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Learning Styles

  • By: Craig L. Frisby
  • In: Encyclopedia of School Psychology
  • Edited by: Steven W. Lee
  • Subject:School/Educational Psychology (general), School Psychology, Educational Psychology

A “learning style” can be thought of as habitual patterns in how a person learns or in how a person prefers to learn. The manner in which people think, learn, and process information is often influenced by their attitudes, feelings, and preferences. Furthermore, the nature of this influence differs from person to person. Both preservice and in-service teachers are socialized to be sensitive to the unique educational needs of learners for which they have responsibility. Teachers are often encouraged to individualize instruction, as much as possible, within their classrooms. This climate has led to an interest in the learning styles of students.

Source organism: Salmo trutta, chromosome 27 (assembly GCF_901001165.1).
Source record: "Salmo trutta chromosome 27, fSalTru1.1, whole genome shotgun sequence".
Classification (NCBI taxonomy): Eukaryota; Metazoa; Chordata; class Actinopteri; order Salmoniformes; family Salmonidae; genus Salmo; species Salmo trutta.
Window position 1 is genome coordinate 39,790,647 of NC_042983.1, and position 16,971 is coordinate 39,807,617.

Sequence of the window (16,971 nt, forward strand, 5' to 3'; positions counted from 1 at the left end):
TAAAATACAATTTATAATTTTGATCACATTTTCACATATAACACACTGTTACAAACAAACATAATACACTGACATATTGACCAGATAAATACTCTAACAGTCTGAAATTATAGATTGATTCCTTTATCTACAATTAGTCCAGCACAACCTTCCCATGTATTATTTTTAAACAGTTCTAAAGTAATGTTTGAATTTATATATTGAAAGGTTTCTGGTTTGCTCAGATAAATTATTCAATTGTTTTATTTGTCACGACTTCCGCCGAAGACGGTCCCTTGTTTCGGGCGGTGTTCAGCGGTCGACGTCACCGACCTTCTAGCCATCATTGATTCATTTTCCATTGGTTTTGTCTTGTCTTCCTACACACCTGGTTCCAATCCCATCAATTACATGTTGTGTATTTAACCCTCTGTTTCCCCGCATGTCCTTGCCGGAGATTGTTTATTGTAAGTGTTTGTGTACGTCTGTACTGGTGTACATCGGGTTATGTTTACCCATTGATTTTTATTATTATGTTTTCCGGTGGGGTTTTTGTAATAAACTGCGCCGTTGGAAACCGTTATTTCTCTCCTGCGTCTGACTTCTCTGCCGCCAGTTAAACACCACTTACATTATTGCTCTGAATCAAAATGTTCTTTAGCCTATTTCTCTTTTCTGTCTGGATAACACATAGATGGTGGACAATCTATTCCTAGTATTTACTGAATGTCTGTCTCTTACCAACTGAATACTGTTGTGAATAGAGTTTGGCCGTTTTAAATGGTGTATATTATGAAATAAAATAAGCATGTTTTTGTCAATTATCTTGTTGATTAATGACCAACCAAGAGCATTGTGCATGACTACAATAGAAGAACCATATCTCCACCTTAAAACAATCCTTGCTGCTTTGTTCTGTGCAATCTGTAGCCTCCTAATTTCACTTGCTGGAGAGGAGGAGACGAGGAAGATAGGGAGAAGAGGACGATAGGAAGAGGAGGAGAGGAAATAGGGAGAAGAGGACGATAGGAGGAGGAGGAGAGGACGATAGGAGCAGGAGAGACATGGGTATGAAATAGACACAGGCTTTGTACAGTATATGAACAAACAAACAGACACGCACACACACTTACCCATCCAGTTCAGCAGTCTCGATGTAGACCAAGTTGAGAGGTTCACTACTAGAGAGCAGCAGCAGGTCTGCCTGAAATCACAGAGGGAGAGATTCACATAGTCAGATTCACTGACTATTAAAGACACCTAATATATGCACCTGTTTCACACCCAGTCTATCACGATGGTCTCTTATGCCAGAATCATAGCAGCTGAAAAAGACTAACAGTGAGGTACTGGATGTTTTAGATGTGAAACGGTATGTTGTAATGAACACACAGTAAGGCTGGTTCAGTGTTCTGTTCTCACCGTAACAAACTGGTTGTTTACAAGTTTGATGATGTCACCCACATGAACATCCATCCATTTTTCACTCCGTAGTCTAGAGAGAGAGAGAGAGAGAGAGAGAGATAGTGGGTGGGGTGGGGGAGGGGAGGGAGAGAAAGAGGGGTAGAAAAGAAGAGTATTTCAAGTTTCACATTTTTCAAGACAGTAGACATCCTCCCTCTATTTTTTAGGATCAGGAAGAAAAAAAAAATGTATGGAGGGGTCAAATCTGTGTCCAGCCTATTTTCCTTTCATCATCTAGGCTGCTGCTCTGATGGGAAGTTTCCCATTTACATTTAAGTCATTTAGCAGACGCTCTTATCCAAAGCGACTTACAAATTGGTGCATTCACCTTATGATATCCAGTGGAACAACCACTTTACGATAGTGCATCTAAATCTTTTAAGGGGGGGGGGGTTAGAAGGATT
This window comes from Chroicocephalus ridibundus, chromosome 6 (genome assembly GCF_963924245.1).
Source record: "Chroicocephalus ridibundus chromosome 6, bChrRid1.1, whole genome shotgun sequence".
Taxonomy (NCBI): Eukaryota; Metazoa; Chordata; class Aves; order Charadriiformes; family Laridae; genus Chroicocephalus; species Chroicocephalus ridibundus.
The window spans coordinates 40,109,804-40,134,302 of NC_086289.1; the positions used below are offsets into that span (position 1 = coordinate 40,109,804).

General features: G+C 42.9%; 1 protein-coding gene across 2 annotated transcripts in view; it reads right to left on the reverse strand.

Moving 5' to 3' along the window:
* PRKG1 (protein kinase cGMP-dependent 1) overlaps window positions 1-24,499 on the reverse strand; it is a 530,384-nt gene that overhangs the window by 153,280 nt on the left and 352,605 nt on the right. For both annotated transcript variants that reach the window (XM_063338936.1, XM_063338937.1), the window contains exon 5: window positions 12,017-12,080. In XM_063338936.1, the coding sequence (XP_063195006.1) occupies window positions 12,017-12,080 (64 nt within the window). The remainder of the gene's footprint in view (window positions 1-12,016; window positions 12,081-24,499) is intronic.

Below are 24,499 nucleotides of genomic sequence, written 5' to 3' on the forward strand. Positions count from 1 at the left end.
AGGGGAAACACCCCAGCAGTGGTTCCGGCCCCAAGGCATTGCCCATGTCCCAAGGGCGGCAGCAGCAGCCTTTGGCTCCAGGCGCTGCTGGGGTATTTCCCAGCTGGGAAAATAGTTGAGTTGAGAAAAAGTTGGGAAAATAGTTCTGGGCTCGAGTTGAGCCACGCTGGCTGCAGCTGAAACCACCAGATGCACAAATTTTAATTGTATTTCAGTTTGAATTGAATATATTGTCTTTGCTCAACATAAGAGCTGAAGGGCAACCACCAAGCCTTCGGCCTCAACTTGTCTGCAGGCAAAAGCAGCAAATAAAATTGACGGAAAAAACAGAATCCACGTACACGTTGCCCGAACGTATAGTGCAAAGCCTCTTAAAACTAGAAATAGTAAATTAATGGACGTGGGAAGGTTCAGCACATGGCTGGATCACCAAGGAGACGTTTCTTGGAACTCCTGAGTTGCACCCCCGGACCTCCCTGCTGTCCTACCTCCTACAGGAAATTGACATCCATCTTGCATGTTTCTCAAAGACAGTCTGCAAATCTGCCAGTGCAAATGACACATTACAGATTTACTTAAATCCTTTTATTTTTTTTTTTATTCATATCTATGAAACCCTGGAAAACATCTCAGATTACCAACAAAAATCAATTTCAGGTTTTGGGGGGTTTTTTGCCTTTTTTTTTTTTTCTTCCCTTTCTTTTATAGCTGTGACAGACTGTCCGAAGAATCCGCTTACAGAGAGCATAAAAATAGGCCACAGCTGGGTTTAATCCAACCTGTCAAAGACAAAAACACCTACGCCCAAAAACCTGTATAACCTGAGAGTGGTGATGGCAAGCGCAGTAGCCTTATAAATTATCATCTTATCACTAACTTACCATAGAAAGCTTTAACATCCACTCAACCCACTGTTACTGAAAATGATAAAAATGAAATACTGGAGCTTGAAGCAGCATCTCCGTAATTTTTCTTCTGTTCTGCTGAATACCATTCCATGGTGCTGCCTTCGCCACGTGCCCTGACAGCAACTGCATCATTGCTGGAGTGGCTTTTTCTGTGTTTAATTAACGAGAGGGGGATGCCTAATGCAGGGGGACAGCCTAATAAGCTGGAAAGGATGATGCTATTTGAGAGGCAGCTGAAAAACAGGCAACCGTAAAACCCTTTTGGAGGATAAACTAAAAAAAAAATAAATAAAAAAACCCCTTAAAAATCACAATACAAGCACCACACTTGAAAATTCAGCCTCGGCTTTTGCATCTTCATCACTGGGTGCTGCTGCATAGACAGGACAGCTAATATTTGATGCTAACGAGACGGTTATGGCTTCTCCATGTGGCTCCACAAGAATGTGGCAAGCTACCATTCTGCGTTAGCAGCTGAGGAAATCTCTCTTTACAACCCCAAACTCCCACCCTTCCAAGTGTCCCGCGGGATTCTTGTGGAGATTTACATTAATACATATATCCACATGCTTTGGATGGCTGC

Education researchers attempt to apply research in learning styles to explanations for academic achievement and school performance. This research activity is typically framed in ...

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